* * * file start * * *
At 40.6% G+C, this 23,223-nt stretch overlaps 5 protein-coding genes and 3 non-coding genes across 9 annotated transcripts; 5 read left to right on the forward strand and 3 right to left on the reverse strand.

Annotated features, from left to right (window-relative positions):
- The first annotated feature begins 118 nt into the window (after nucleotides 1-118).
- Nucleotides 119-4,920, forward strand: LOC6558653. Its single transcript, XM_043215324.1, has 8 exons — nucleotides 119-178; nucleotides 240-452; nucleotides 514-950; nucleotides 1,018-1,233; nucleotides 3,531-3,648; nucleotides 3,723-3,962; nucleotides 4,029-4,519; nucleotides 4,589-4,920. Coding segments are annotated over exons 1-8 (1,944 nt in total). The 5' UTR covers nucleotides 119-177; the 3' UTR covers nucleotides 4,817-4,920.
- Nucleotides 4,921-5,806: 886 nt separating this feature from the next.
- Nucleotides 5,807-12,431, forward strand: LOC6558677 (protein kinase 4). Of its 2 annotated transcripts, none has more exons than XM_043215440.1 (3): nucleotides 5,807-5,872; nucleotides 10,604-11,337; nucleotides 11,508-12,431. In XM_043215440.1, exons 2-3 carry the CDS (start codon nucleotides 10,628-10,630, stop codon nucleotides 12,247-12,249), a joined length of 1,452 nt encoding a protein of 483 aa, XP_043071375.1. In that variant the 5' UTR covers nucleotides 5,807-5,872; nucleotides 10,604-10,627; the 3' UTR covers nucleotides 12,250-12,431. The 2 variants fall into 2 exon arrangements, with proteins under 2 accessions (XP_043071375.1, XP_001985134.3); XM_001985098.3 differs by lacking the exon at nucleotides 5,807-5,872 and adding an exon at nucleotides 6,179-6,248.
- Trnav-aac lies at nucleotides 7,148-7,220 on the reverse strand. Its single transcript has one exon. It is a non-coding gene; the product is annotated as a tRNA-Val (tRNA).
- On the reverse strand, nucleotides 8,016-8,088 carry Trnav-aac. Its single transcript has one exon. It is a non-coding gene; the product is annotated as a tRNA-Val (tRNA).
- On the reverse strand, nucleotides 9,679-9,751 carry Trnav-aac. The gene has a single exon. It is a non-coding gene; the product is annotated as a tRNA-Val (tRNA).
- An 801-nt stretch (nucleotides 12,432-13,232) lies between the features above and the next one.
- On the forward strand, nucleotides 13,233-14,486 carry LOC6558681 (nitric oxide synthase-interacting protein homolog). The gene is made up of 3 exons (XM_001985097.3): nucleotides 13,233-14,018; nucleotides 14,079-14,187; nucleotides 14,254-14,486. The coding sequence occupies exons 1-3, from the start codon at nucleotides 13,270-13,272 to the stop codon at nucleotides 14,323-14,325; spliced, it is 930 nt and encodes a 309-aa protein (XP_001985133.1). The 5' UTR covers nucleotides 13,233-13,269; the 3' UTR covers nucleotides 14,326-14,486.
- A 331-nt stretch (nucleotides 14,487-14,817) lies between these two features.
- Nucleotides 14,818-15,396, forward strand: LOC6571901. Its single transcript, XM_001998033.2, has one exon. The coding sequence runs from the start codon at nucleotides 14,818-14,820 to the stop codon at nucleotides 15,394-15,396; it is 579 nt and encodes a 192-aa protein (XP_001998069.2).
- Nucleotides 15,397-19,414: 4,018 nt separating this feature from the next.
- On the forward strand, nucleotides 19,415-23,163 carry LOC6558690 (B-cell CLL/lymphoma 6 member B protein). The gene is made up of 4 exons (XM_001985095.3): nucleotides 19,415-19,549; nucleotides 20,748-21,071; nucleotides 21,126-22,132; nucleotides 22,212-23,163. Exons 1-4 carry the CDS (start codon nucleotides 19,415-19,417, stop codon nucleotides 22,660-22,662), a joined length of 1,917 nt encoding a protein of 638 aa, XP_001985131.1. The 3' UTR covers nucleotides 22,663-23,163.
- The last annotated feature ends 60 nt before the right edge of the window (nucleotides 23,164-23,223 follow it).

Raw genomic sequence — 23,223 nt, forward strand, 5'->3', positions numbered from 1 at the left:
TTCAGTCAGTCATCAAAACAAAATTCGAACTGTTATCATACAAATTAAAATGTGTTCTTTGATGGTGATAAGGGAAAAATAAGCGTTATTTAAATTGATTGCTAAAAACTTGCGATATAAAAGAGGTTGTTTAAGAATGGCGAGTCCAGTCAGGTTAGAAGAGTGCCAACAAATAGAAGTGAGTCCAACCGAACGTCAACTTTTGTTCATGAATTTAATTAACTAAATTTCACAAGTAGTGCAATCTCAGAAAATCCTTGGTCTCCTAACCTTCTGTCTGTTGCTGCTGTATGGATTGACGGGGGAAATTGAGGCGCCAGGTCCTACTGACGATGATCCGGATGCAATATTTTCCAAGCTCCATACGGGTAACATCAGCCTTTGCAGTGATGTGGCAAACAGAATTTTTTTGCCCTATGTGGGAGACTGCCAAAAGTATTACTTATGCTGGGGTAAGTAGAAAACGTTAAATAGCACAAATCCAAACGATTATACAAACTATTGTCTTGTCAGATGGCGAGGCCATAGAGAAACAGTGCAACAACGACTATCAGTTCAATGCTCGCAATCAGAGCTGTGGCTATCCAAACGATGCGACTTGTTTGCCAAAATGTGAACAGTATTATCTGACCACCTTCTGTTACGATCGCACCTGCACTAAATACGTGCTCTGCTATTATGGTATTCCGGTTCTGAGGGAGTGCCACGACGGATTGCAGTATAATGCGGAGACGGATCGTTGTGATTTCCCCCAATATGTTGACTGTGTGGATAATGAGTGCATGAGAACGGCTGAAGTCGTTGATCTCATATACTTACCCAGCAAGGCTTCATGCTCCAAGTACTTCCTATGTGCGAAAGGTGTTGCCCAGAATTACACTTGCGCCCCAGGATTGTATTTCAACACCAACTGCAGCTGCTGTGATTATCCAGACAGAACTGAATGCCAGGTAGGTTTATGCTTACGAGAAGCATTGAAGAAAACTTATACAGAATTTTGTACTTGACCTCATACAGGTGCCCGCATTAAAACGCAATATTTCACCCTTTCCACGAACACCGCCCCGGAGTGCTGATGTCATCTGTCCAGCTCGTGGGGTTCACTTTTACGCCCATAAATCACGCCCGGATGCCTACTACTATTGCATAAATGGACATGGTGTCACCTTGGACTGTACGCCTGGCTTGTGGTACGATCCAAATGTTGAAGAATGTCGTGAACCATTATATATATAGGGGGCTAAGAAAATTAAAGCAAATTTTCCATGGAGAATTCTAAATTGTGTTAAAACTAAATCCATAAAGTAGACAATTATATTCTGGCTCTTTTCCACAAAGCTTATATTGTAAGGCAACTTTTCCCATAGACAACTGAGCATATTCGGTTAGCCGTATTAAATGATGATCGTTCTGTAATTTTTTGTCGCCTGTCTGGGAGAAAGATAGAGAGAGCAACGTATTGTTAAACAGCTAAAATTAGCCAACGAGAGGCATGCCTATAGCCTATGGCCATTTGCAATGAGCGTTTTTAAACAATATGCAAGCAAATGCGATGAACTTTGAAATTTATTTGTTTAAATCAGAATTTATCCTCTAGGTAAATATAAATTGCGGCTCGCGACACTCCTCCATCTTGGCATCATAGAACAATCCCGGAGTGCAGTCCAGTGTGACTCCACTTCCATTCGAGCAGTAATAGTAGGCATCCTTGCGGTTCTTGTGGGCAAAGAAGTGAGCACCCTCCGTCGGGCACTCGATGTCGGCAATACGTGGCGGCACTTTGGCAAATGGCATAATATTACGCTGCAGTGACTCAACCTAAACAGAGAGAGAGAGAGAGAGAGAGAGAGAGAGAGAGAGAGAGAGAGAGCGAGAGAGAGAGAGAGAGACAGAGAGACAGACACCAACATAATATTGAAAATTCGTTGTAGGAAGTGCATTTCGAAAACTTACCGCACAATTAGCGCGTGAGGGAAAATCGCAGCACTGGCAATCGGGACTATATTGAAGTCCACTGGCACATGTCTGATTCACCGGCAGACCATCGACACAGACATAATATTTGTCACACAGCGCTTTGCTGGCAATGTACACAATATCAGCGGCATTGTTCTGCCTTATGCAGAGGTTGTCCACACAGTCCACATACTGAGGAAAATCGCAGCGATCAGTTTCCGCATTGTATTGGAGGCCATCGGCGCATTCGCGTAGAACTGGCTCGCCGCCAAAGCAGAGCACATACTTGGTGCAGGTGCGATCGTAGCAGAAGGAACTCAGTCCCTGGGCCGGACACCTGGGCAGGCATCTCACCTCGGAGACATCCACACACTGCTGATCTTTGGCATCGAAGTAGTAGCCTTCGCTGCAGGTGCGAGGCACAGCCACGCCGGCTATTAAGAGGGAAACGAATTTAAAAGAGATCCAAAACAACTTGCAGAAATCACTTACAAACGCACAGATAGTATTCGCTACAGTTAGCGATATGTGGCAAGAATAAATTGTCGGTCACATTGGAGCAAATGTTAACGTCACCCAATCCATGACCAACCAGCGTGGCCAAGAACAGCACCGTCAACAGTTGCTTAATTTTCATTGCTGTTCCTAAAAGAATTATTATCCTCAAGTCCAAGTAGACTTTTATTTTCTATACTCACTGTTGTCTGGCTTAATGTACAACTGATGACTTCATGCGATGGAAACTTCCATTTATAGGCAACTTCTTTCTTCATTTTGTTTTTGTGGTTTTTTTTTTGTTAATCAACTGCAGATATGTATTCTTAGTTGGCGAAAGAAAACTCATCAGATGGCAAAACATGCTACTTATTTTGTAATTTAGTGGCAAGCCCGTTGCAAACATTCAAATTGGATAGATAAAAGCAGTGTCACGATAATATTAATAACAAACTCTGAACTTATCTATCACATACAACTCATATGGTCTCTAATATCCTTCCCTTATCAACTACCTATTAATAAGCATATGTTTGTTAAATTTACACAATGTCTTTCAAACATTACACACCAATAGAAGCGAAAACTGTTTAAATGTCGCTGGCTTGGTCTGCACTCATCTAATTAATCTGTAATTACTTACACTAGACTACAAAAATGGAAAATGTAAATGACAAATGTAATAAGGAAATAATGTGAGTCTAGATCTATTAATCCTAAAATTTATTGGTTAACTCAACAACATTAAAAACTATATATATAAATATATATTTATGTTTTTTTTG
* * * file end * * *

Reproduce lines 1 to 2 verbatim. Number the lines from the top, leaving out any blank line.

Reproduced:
At 40.6% G+C, this 23,223-nt stretch overlaps 5 protein-coding genes and 3 non-coding genes across 9 annotated transcripts; 5 read left to right on the forward strand and 3 right to left on the reverse strand.

Annotated features, from left to right (window-relative positions):